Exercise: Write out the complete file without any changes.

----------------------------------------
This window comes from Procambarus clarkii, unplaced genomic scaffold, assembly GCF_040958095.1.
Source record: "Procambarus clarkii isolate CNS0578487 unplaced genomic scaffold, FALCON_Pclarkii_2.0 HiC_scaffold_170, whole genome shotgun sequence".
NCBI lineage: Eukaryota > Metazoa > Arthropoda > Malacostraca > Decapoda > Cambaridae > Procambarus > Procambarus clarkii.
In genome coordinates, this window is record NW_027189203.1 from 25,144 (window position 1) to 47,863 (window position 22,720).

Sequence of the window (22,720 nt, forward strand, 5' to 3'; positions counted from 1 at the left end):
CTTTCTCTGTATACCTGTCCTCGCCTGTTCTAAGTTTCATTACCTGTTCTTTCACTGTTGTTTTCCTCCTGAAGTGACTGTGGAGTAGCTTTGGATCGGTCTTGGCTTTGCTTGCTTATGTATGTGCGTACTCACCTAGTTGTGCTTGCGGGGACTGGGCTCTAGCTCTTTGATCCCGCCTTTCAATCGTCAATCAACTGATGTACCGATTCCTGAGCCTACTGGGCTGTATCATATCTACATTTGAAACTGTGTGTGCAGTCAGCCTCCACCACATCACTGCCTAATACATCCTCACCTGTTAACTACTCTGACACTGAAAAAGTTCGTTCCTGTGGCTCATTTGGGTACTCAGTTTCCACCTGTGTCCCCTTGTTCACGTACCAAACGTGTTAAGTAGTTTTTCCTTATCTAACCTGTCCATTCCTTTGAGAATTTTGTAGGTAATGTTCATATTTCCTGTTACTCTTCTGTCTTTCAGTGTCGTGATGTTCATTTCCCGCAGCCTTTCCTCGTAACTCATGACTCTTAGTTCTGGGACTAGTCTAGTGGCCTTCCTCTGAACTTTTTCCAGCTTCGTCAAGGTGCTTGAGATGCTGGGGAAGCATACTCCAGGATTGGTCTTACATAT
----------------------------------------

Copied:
This window comes from Procambarus clarkii, unplaced genomic scaffold, assembly GCF_040958095.1.
Source record: "Procambarus clarkii isolate CNS0578487 unplaced genomic scaffold, FALCON_Pclarkii_2.0 HiC_scaffold_170, whole genome shotgun sequence".
NCBI lineage: Eukaryota > Metazoa > Arthropoda > Malacostraca > Decapoda > Cambaridae > Procambarus > Procambarus clarkii.
In genome coordinates, this window is record NW_027189203.1 from 25,144 (window position 1) to 47,863 (window position 22,720).

Sequence of the window (22,720 nt, forward strand, 5' to 3'; positions counted from 1 at the left end):
CTTTCTCTGTATACCTGTCCTCGCCTGTTCTAAGTTTCATTACCTGTTCTTTCACTGTTGTTTTCCTCCTGAAGTGACTGTGGAGTAGCTTTGGATCGGTCTTGGCTTTGCTTGCTTATGTATGTGCGTACTCACCTAGTTGTGCTTGCGGGGACTGGGCTCTAGCTCTTTGATCCCGCCTTTCAATCGTCAATCAACTGATGTACCGATTCCTGAGCCTACTGGGCTGTATCATATCTACATTTGAAACTGTGTGTGCAGTCAGCCTCCACCACATCACTGCCTAATACATCCTCACCTGTTAACTACTCTGACACTGAAAAAGTTCGTTCCTGTGGCTCATTTGGGTACTCAGTTTCCACCTGTGTCCCCTTGTTCACGTACCAAACGTGTTAAGTAGTTTTTCCTTATCTAACCTGTCCATTCCTTTGAGAATTTTGTAGGTAATGTTCATATTTCCTGTTACTCTTCTGTCTTTCAGTGTCGTGATGTTCATTTCCCGCAGCCTTTCCTCGTAACTCATGACTCTTAGTTCTGGGACTAGTCTAGTGGCCTTCCTCTGAACTTTTTCCAGCTTCGTCAAGGTGCTTGAGATGCTGGGGAAGCATACTCCAGGATTGGTCTTACATAT